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Have you ever seen an advertisement where the price seemed too good to be true? Have you then later discovered that the advertised price conveniently left out booking fees, transaction costs and other hidden fees, making the cost much higher than the stated price? This practice is drip pricing. This article will outline what drip pricing is and how people use it. It will also discuss whether drip pricing is legal in New Zealand.

What is Drip Pricing?

When businesses promote a product using drip pricing, the advertised price is not the whole and final price. Instead, other mandatory fees are gradually added to the advertised price through the buying process. Consequently, this makes the overall price more expensive than advertised. In addition, businesses add these fees at various points through the purchase process. Therefore, it is challenging to determine the overall price until the last stage. As a result, drip pricing can increase costs for consumers as they end up paying more than they believed they would have to.

When Do You Use Drip Pricing?

Drip pricing is commonly used when advertising air fares, vehicles, rental cars and technology services. For example, in the advertisement for vehicles, the promotional material conveniently leaves out the cost of registration, which can be hundreds of dollars. Additionally, they may leave out the cost of credit or debit card fees. This makes it challenging to compare the overall costs of the cars, as these additional fees may vary significantly, and can significantly alter the lower displayed price. 

What are Some Fees Commonly Added Through Drip Pricing?

  • Booking fees: these are usually the primary source of revenue for ticketing companies. They are sometimes also known as service or handling fees. These are largely unavoidable. 
  • Levies: these usually are venue dependent. Some venues will charge additional fees, like for earthquake restoration.
  • Delivery fees: you may need to pay an additional fee if you have tickets or products couriered to you. 
  • Payment processing fees: these usually come with using a debit or credit card to pay online. It is hard to avoid these fees. They are usually around 2-3%.
  • GST: sometimes excluded from the advertised price. 

Not all costs come under the banner of drip pricing. For instance, optional extras when you have the option of opting in and out do not constitute drip pricing. Examples of this include upgrading a computer part for extra storage or purchasing event merchandise with a ticket.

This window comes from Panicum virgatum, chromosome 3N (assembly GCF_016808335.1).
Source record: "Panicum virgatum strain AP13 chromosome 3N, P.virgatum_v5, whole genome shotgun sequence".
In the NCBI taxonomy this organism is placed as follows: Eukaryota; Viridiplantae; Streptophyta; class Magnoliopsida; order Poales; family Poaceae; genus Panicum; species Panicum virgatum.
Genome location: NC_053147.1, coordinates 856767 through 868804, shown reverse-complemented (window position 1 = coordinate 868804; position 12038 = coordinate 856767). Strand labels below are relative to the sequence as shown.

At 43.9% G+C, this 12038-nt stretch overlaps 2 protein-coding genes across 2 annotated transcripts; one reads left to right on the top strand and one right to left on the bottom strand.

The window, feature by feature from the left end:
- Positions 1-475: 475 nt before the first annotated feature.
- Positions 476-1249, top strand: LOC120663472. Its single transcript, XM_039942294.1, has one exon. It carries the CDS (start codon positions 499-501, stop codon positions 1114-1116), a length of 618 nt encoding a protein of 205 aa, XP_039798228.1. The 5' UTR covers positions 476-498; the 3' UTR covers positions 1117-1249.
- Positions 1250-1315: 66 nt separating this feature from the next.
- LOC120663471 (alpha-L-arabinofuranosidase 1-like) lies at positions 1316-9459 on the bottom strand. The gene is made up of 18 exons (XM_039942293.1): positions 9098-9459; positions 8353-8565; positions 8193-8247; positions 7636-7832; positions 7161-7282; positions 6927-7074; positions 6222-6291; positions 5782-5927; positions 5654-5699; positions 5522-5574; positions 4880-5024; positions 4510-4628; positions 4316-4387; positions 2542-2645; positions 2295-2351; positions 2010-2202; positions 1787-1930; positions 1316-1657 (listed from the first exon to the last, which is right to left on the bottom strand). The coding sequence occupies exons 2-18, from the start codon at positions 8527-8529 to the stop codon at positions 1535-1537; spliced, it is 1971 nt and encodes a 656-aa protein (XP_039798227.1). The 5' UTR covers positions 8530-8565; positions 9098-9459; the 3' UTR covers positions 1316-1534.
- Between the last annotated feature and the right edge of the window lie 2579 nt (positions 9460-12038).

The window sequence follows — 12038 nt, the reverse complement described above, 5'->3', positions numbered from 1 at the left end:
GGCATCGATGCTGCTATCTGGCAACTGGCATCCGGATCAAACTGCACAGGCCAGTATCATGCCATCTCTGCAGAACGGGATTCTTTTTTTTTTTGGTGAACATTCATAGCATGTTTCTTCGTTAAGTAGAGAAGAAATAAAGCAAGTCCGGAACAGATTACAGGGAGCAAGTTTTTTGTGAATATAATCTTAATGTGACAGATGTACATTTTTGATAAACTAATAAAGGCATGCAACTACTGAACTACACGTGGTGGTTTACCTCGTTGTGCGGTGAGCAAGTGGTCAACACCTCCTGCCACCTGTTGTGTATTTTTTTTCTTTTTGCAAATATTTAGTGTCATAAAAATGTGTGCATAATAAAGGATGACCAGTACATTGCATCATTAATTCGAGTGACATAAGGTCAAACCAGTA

Why Do Companies Use Drip Pricing?

Companies use drip pricing for several reasons. First, when businesses leave some fees out of the advertised price, the price seems lower. Therefore, people are more likely to buy the goods. Price is the critical factor people consider when comparing goods, and drip pricing can distort this. Additionally, drip pricing makes it harder for customers to shop around and find a better deal. This is because they only know the extent of the total price at the end of the transaction. Therefore, it is much more challenging to compare full-price offers. Additionally, by the time the transaction is almost complete, most people will want to follow through with the transaction, so they do not have to do it all again later.

Is Drip Pricing Legal in New Zealand?

Drip pricing is currently legal in New Zealand. However, while it may be legal, businesses must ensure that they obey the Fair Trading Act, particularly making sure that they do not engage in false advertising or misrepresentation. For example, advertising a price with no reference to other fees is likely to breach the Act. However, advertising a price and noting that there will be additional fees, without explaining the extent and amount of these fees, are less likely to breach obligations under the Act. 

Is Drip Pricing Legal Worldwide?

There are several different approaches taken to drip pricing in other countries. Under Australian consumer law, businesses are not allowed to advertise a partial price without prominently advertising the total amount that the customer must pay. In the European Union, businesses must disclose the total cost and any additional fees. There are also bans on charging additional fees for credit and debit card transactions. In the United Kingdom, it is illegal to give insufficient information to consumers about pricing, which leads them to make a different decision. 

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Key Takeaways

Drip pricing is commonly used in promotional material of goods to make products more appealing as they seem cheaper. However, it has several negative consequences for consumers who often pay a higher price than they otherwise would. Additionally, drip pricing is technically legal in New Zealand. However, if you hide additional charges in advertising, it may become illegal. 

If you need help understanding how drip pricing works, our experienced e-commerce lawyers can assist as part of our LegalVision membership. For a low monthly fee, you will have unlimited access to lawyers to answer your questions and draft and review your documents. Call us today on 0800 005 570 or visit our membership page.

Frequently Asked Questions

Is drip pricing legal overseas? 

Drip pricing is not legal in Australia, the European Union or the United Kingdom. These countries have banned drip pricing or misleading advertising in various forms. 

Can you only use drip pricing when purchasing airline tickets?

No, you can use drip pricing in the advertising of any product. It is commonly used for airline tickets, technology, vehicles and event tickets. It is also commonly used when purchasing online goods. 

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